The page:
And we just got this. This is going to be in tomorrow's edition of Time magazine, which reports that DeLay, in effect, treated Abramoff as a kind of hotel concierge, according to one of former top DeLay aide, one of these anonymous sources. But he's quoted as saying that he, Abramoff, ran all the trips: "You asked where the itineraries came from, who made all the travel arrangements. It all came out of Jack's shop." And Jack Abramoff is a lobbyist.

BLUNT: Well, I think that the organization that paid for these trips was an organization fully empowered and meeting all the standards to do that.

How they funded those trips, I don't believe Tom DeLay was aware that they funded them in any way other than a totally proper way.

And members do this kind of travel. I don't do a lot of privately financed travel. I think Mr. Hoyer and I both — I know we occasionally take our freshman Democrats and freshman Republicans to Israel on a trip similar to this...

WALLACE: But Abramoff was on the trips with him. Shouldn't that have — this is the lobbyist who was traveling with him to go golfing at St. Andrews or to go golfing in Russia. Shouldn't that have just...

HOYER?: I don't think the trips were golfing in St. Andrews or golfing — they have may have done that, but that's not what the trip was all about.

BLUNT: Chris, what you do on these trips, in addition to the work, you clearly — there are guidelines and rules there as to how that's paid for. I'm confident that that was done appropriately.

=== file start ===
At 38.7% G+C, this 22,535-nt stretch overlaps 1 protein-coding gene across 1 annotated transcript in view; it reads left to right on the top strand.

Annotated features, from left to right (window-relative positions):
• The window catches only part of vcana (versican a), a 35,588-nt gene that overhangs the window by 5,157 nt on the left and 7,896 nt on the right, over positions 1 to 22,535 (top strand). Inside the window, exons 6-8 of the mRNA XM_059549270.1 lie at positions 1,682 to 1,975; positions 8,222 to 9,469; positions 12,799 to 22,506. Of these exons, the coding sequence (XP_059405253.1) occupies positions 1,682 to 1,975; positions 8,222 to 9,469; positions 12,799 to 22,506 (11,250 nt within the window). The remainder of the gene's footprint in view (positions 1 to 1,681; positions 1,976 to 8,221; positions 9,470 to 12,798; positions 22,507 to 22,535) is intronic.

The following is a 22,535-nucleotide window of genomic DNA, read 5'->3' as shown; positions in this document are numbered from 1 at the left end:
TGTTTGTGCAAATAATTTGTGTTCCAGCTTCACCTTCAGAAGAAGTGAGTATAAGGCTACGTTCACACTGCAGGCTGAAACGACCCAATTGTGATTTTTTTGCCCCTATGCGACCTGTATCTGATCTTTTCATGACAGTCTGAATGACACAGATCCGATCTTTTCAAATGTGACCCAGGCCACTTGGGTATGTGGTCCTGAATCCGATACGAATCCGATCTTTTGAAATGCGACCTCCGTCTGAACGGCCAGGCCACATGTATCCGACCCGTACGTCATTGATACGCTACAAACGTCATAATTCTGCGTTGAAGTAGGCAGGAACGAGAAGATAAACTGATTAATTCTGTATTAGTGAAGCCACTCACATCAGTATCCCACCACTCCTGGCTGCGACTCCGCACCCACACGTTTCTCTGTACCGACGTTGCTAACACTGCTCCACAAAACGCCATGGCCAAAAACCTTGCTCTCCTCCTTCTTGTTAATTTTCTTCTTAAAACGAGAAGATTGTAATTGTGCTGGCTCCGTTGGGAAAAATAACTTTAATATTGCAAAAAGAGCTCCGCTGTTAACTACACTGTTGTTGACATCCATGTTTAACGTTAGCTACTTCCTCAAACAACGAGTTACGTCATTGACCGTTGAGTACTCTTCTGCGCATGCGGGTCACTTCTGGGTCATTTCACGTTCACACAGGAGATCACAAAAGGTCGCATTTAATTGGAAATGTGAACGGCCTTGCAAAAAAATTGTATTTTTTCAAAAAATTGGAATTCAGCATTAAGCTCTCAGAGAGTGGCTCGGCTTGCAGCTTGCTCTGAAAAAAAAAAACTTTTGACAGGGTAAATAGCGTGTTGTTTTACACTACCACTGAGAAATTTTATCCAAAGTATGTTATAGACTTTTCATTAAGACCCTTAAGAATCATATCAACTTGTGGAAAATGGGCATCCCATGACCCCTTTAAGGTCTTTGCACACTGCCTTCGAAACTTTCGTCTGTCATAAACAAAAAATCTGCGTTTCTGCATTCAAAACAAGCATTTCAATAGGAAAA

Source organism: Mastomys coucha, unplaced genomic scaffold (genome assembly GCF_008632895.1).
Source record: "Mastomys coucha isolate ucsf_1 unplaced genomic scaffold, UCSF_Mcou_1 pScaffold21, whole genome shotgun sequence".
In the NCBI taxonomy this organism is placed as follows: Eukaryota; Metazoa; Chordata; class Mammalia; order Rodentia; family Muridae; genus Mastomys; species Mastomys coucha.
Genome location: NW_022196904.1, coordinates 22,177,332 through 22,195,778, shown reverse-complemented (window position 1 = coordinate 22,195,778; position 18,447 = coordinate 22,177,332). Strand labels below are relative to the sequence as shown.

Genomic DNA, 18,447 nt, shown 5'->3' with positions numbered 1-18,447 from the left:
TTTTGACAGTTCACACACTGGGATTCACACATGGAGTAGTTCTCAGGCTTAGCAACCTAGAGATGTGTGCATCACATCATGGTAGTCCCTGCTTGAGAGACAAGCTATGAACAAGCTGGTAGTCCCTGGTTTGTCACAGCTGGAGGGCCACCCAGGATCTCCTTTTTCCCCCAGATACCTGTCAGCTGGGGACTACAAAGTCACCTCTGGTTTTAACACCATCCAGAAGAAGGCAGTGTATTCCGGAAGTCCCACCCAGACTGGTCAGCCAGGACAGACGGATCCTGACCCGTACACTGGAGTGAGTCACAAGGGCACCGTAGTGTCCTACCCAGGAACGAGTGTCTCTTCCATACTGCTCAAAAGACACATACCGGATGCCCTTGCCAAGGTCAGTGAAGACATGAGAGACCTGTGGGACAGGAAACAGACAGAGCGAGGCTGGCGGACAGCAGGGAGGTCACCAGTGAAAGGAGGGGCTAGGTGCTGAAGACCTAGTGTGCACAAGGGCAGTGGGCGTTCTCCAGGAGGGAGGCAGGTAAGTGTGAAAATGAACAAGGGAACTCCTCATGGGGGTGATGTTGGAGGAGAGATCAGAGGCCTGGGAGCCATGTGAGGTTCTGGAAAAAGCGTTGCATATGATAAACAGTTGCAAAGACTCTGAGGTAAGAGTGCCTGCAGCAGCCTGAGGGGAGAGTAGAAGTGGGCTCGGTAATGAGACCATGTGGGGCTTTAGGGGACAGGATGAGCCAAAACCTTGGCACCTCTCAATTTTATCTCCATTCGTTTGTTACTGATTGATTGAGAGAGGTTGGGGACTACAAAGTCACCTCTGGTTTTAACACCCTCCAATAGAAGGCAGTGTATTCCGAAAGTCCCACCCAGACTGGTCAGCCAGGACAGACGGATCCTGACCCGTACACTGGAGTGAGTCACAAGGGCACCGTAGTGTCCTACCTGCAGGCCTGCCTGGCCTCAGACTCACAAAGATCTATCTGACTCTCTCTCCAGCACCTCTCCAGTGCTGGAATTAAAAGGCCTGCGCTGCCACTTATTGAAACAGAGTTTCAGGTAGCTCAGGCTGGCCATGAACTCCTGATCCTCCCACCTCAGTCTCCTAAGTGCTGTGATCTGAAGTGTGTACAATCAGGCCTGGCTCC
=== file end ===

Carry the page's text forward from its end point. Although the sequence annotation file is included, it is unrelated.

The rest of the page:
But that's exactly why Tom DeLay wants the Ethics Committee to reorganize, so he can go to the committee. We made three changes in the Ethics Rules in the Congress that I think are the right kind of changes to make. They don't in any way impair the ability of that committee to function in spite of what our friends are saying...

WALLACE: Congressman, let me get to that. Because don't you have —Congressman Hoyer, don't you have Tom DeLay in a kind of catch 22 here?

You say, for instance, "Look, let's let him clear his name or not by meeting with the Ethics Committee," and yet the Democrats won't meet on the Ethics Committee, so as a result there's no Ethics Committee to clear his name.

HOYER: Chris, we're not going to meet with an Ethics Committee that is neutered by the Republican leadership. That's what they did.

Joel Hefley was fired. Two other members were fired for having the audacity to even admonishing Tom DeLay.

Roy tries to diminish what they did was — and they appointed two people who have contributed to Tom DeLay's defense fund.